Bart as a teenager with a big belly in development is pretty funny, but the moment that made me hoot with laughter was one of those passing vignettes the show is so good at.

The scene pans over a futurist streetscape and as it reaches a shop hoarding saying "Plastic Surgery", Selma - or it could have been Patty; one of Marge's dreadful sisters, anyway - walks out of the building. She is sporting a fine bushy tail. I shrieked. Mainly because I've always wanted a tail and what a brave new world it would be that had such plastic surgery in it.

I mean, why not! I think a tail would be not only devilishly attractive, but awfully useful. Monkeys use their tails as a fifth limb, but you can also be very expressive with one, as any pet owner knows.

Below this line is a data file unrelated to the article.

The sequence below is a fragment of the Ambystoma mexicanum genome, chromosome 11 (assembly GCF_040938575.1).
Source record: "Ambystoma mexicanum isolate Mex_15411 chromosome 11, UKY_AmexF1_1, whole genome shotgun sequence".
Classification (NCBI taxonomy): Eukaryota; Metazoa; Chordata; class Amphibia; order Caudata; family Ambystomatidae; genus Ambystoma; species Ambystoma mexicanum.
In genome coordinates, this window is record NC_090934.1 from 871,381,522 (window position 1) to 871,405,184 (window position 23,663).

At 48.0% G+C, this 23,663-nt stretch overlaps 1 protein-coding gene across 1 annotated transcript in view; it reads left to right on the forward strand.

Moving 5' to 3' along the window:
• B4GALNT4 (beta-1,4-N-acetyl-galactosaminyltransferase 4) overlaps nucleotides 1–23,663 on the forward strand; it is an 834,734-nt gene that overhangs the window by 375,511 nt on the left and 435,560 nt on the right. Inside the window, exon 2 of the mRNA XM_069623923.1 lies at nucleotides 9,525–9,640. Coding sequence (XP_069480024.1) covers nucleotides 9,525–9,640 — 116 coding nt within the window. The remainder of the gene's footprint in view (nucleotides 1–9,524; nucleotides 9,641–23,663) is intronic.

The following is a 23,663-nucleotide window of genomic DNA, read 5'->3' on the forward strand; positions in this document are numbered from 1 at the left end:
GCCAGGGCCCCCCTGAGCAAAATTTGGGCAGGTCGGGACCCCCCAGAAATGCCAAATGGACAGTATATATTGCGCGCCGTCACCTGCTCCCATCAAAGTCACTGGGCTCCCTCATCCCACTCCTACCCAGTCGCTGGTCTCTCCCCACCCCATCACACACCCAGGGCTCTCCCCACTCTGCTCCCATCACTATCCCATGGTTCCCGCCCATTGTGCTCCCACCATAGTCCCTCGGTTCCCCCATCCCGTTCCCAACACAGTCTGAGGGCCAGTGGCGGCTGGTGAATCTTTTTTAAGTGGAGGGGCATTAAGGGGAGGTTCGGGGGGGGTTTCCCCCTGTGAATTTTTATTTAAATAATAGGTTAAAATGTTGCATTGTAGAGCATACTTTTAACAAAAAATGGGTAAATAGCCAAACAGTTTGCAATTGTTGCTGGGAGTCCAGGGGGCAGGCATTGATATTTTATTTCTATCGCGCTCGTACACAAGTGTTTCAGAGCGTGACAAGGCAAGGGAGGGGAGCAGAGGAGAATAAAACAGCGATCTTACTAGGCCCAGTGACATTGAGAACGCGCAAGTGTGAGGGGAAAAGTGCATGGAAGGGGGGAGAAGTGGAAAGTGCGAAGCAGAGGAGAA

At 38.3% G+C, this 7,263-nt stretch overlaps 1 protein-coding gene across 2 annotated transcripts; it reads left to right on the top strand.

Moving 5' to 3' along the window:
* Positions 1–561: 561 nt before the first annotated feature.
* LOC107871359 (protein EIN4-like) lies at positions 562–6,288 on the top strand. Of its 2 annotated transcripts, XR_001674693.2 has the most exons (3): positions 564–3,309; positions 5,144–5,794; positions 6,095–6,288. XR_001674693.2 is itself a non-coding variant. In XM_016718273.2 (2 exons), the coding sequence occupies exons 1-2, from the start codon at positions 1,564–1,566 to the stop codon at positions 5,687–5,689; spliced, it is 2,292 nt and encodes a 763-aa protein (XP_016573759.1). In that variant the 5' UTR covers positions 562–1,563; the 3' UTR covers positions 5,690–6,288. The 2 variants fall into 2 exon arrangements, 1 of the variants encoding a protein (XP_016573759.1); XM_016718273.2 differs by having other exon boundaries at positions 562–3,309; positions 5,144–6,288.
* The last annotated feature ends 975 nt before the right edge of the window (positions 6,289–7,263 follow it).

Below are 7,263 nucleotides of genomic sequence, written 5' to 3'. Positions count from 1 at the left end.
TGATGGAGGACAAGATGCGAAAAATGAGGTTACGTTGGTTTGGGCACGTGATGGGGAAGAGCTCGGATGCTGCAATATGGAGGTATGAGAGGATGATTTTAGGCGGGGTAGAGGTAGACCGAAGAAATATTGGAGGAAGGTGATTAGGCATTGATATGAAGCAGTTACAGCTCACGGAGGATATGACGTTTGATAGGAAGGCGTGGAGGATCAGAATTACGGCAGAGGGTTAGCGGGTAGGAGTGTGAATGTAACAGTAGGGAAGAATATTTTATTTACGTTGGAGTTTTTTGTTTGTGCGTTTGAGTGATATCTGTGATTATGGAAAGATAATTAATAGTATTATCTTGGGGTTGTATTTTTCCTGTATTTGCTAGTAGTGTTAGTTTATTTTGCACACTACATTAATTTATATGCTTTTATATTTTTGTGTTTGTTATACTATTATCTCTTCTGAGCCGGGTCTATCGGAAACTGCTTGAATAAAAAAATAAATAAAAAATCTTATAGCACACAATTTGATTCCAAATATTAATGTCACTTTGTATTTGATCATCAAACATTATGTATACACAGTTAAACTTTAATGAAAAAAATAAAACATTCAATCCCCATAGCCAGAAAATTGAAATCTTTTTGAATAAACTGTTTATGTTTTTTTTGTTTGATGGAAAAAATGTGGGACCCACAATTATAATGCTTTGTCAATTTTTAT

My friend's dog, Ollie, practically takes off wagging his tail when pack members like myself arrive at the house. We often comment that it's a shame we couldn't harness his tail-wagging energy for the national grid.

But it's probably cats that take the language of tails to the highest level. I adore it when a cat stalks into a room with its tail held aloft at a perfect right angle to its butt, anus fully revealed. It's so incredibly snobby and most felines seem to do it when there are visitors. "You may briefly inhabit my sitting room, oh pitiful unknown human. I will allow it. But you must admire me."

My own furry lump, Ellie, conveys irritation very eloquently with tail twitching, developing into full swishing, when I groom her (she finds it very insulting). Once the tail starts to whack slowly from side to side, I know I have only a few seconds before serious injury. Ouch!

One of my favourite Simpson quotes:
Homer: "How is education supposed to make me feel smarter? Besides, every time I learn something new, it pushes some old stuff out of my brain. Remember when I took that home winemaking course, and I forgot how to drive?"
Marge: "That's because you were drunk!"

My cats Wilson & Ellie in Nov 2006 waiting at the door to be let out. Their tails are in perfect sync.

Thursday, 4 February 2010

Pen and Paper